I am currently a software engineer at Leap Motion. I have a Master's in Human Computer Interaction from Carnegie Mellon University and a BS in Robotics from Olin College of Engineering. Previously, I've been a roboticist, a dance instructor, a front-end developer and an IP litigation consultant.

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In class, we were told about the idea of kinetic typography. Doing research on the subject, I could only find static examples—just search for 'kinetic typography' on Youtube. Even Johnny Lee's examples were all focused around making pre-compiling the kinetic typography and playing it back. One of my recurring interests is better utilizing human communication bandwidth, and this seemed like a prime opportunity to do just that.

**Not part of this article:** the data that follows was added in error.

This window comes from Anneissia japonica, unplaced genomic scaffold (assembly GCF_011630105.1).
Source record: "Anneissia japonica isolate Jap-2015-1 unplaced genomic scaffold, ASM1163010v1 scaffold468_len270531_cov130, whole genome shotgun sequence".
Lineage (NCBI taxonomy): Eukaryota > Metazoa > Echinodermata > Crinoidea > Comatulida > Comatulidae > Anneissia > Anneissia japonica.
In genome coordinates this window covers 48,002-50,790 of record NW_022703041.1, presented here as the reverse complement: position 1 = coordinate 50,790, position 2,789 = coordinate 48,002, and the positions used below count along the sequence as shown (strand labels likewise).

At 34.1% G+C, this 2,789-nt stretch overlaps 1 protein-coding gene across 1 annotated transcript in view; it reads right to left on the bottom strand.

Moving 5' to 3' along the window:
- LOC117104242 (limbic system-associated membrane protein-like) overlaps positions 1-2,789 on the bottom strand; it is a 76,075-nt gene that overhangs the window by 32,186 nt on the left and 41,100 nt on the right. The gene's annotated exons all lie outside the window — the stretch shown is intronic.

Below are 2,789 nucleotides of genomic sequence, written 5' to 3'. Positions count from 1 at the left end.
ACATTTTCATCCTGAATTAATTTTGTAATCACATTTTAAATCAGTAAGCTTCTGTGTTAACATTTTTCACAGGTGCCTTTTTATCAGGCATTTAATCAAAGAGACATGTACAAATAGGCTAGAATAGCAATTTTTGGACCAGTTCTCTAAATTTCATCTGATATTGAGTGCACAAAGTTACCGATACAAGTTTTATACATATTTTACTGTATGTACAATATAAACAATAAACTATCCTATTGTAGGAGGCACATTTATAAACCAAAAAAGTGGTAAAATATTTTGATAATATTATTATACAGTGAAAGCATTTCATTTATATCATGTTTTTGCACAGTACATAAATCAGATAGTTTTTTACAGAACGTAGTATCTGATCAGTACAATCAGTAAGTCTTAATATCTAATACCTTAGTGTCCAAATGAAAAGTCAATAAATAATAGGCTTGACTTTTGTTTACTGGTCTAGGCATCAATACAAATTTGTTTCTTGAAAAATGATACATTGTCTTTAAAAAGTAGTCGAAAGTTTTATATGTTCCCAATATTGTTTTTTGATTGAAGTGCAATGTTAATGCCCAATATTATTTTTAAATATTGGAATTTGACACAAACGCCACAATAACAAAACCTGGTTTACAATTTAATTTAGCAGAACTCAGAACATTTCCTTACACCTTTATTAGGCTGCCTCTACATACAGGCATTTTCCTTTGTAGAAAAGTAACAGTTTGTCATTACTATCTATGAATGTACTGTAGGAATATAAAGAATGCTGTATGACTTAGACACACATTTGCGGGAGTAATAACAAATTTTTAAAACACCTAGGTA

Most chat applications render text statically. You can typically change colors and fonts, but these functions are hidden behind menus and difficult to change quickly. Some programs, such as Google Wave, explored showing text as it was typed, but users cited privacy concerns that many of these efforts were cancelled. I decided to apply the principles of kinetic typography to a basic chat application.

Because it would be prohibitively slow to require the user to manually preconfigure the motion of each word, we rely on information from the keystroke timing and punctuation to determine the intended inflection. Based on this intended inflection, we apply one or more graphic styles and animations to the words, resulting in dynamic kinetic typography.